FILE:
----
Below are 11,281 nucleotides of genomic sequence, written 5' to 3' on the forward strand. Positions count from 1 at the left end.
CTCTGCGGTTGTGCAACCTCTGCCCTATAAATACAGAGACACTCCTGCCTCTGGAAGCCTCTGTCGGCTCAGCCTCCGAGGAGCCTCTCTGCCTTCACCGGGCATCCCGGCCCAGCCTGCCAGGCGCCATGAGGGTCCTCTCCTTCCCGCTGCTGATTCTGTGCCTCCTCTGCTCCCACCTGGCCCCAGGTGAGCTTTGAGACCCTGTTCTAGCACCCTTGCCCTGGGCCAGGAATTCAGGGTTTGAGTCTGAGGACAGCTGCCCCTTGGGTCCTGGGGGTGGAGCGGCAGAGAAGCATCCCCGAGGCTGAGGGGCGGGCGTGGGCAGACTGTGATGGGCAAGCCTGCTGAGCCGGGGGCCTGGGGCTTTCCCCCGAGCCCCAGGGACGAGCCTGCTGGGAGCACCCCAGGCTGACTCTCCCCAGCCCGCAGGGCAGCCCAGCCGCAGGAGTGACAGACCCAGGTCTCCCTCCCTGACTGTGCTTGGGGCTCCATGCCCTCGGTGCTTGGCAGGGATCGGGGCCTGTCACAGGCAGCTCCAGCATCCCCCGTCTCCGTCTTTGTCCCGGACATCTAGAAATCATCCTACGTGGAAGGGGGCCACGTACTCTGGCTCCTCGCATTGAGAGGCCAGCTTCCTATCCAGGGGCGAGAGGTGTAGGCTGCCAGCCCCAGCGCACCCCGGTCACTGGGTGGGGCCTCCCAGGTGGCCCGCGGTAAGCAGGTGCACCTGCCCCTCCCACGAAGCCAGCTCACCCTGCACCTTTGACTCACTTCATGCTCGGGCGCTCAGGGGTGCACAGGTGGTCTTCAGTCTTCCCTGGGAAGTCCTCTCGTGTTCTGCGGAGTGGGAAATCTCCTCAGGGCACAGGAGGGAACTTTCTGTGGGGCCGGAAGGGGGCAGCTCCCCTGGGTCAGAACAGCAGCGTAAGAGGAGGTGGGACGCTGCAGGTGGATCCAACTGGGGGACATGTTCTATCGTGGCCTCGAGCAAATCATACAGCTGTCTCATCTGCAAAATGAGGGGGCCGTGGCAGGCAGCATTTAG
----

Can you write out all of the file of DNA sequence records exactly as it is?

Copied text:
Below are 11,281 nucleotides of genomic sequence, written 5' to 3' on the forward strand. Positions count from 1 at the left end.
CTCTGCGGTTGTGCAACCTCTGCCCTATAAATACAGAGACACTCCTGCCTCTGGAAGCCTCTGTCGGCTCAGCCTCCGAGGAGCCTCTCTGCCTTCACCGGGCATCCCGGCCCAGCCTGCCAGGCGCCATGAGGGTCCTCTCCTTCCCGCTGCTGATTCTGTGCCTCCTCTGCTCCCACCTGGCCCCAGGTGAGCTTTGAGACCCTGTTCTAGCACCCTTGCCCTGGGCCAGGAATTCAGGGTTTGAGTCTGAGGACAGCTGCCCCTTGGGTCCTGGGGGTGGAGCGGCAGAGAAGCATCCCCGAGGCTGAGGGGCGGGCGTGGGCAGACTGTGATGGGCAAGCCTGCTGAGCCGGGGGCCTGGGGCTTTCCCCCGAGCCCCAGGGACGAGCCTGCTGGGAGCACCCCAGGCTGACTCTCCCCAGCCCGCAGGGCAGCCCAGCCGCAGGAGTGACAGACCCAGGTCTCCCTCCCTGACTGTGCTTGGGGCTCCATGCCCTCGGTGCTTGGCAGGGATCGGGGCCTGTCACAGGCAGCTCCAGCATCCCCCGTCTCCGTCTTTGTCCCGGACATCTAGAAATCATCCTACGTGGAAGGGGGCCACGTACTCTGGCTCCTCGCATTGAGAGGCCAGCTTCCTATCCAGGGGCGAGAGGTGTAGGCTGCCAGCCCCAGCGCACCCCGGTCACTGGGTGGGGCCTCCCAGGTGGCCCGCGGTAAGCAGGTGCACCTGCCCCTCCCACGAAGCCAGCTCACCCTGCACCTTTGACTCACTTCATGCTCGGGCGCTCAGGGGTGCACAGGTGGTCTTCAGTCTTCCCTGGGAAGTCCTCTCGTGTTCTGCGGAGTGGGAAATCTCCTCAGGGCACAGGAGGGAACTTTCTGTGGGGCCGGAAGGGGGCAGCTCCCCTGGGTCAGAACAGCAGCGTAAGAGGAGGTGGGACGCTGCAGGTGGATCCAACTGGGGGACATGTTCTATCGTGGCCTCGAGCAAATCATACAGCTGTCTCATCTGCAAAATGAGGGGGCCGTGGCAGGCAGCATTTAG